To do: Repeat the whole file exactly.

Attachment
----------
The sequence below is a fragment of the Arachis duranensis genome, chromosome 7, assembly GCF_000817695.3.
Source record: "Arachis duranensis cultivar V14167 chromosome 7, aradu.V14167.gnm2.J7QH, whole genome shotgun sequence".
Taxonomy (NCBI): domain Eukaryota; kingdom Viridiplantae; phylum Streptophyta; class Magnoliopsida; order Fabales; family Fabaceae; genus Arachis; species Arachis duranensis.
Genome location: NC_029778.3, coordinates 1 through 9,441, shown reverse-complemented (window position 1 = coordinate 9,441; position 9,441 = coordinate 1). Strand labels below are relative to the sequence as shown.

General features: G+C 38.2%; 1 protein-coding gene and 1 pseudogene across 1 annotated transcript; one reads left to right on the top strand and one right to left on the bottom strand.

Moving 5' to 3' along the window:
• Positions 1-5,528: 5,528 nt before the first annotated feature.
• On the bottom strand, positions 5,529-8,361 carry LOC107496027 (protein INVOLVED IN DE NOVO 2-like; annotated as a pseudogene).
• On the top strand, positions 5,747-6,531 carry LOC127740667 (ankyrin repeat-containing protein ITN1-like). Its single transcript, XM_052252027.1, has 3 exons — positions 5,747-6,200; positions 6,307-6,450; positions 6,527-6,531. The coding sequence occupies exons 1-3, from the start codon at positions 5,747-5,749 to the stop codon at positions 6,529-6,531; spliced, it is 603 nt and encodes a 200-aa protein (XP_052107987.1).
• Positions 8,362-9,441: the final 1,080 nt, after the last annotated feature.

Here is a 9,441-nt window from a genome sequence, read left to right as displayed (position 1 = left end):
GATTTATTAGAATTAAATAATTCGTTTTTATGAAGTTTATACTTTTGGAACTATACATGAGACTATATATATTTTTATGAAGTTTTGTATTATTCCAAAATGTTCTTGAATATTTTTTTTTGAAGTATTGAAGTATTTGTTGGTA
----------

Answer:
The sequence below is a fragment of the Arachis duranensis genome, chromosome 7, assembly GCF_000817695.3.
Source record: "Arachis duranensis cultivar V14167 chromosome 7, aradu.V14167.gnm2.J7QH, whole genome shotgun sequence".
Taxonomy (NCBI): domain Eukaryota; kingdom Viridiplantae; phylum Streptophyta; class Magnoliopsida; order Fabales; family Fabaceae; genus Arachis; species Arachis duranensis.
Genome location: NC_029778.3, coordinates 1 through 9,441, shown reverse-complemented (window position 1 = coordinate 9,441; position 9,441 = coordinate 1). Strand labels below are relative to the sequence as shown.

General features: G+C 38.2%; 1 protein-coding gene and 1 pseudogene across 1 annotated transcript; one reads left to right on the top strand and one right to left on the bottom strand.

Moving 5' to 3' along the window:
• Positions 1-5,528: 5,528 nt before the first annotated feature.
• On the bottom strand, positions 5,529-8,361 carry LOC107496027 (protein INVOLVED IN DE NOVO 2-like; annotated as a pseudogene).
• On the top strand, positions 5,747-6,531 carry LOC127740667 (ankyrin repeat-containing protein ITN1-like). Its single transcript, XM_052252027.1, has 3 exons — positions 5,747-6,200; positions 6,307-6,450; positions 6,527-6,531. The coding sequence occupies exons 1-3, from the start codon at positions 5,747-5,749 to the stop codon at positions 6,529-6,531; spliced, it is 603 nt and encodes a 200-aa protein (XP_052107987.1).
• Positions 8,362-9,441: the final 1,080 nt, after the last annotated feature.

Here is a 9,441-nt window from a genome sequence, read left to right as displayed (position 1 = left end):
GATTTATTAGAATTAAATAATTCGTTTTTATGAAGTTTATACTTTTGGAACTATACATGAGACTATATATATTTTTATGAAGTTTTGTATTATTCCAAAATGTTCTTGAATATTTTTTTTTGAAGTATTGAAGTATTTGTTGGTA